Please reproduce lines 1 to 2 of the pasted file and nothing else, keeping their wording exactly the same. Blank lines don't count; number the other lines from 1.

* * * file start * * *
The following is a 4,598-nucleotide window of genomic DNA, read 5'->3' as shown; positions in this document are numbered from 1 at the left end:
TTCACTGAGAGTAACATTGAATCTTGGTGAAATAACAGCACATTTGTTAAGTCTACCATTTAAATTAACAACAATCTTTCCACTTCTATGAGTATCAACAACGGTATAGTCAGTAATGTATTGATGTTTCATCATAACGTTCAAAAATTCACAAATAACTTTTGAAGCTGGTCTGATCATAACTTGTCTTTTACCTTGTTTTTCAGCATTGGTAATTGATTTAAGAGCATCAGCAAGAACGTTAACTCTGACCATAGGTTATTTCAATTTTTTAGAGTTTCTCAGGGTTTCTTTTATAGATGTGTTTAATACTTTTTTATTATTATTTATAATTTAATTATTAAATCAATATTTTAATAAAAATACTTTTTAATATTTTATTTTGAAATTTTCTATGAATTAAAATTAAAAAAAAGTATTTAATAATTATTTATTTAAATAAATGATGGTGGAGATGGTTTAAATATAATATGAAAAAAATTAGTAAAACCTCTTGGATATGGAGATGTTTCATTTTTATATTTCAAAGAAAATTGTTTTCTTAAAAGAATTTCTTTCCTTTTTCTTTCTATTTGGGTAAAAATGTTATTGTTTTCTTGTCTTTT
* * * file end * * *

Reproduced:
The following is a 4,598-nucleotide window of genomic DNA, read 5'->3' as shown; positions in this document are numbered from 1 at the left end:
TTCACTGAGAGTAACATTGAATCTTGGTGAAATAACAGCACATTTGTTAAGTCTACCATTTAAATTAACAACAATCTTTCCACTTCTATGAGTATCAACAACGGTATAGTCAGTAATGTATTGATGTTTCATCATAACGTTCAAAAATTCACAAATAACTTTTGAAGCTGGTCTGATCATAACTTGTCTTTTACCTTGTTTTTCAGCATTGGTAATTGATTTAAGAGCATCAGCAAGAACGTTAACTCTGACCATAGGTTATTTCAATTTTTTAGAGTTTCTCAGGGTTTCTTTTATAGATGTGTTTAATACTTTTTTATTATTATTTATAATTTAATTATTAAATCAATATTTTAATAAAAATACTTTTTAATATTTTATTTTGAAATTTTCTATGAATTAAAATTAAAAAAAAGTATTTAATAATTATTTATTTAAATAAATGATGGTGGAGATGGTTTAAATATAATATGAAAAAAATTAGTAAAACCTCTTGGATATGGAGATGTTTCATTTTTATATTTCAAAGAAAATTGTTTTCTTAAAAGAATTTCTTTCCTTTTTCTTTCTATTTGGGTAAAAATGTTATTGTTTTCTTGTCTTTT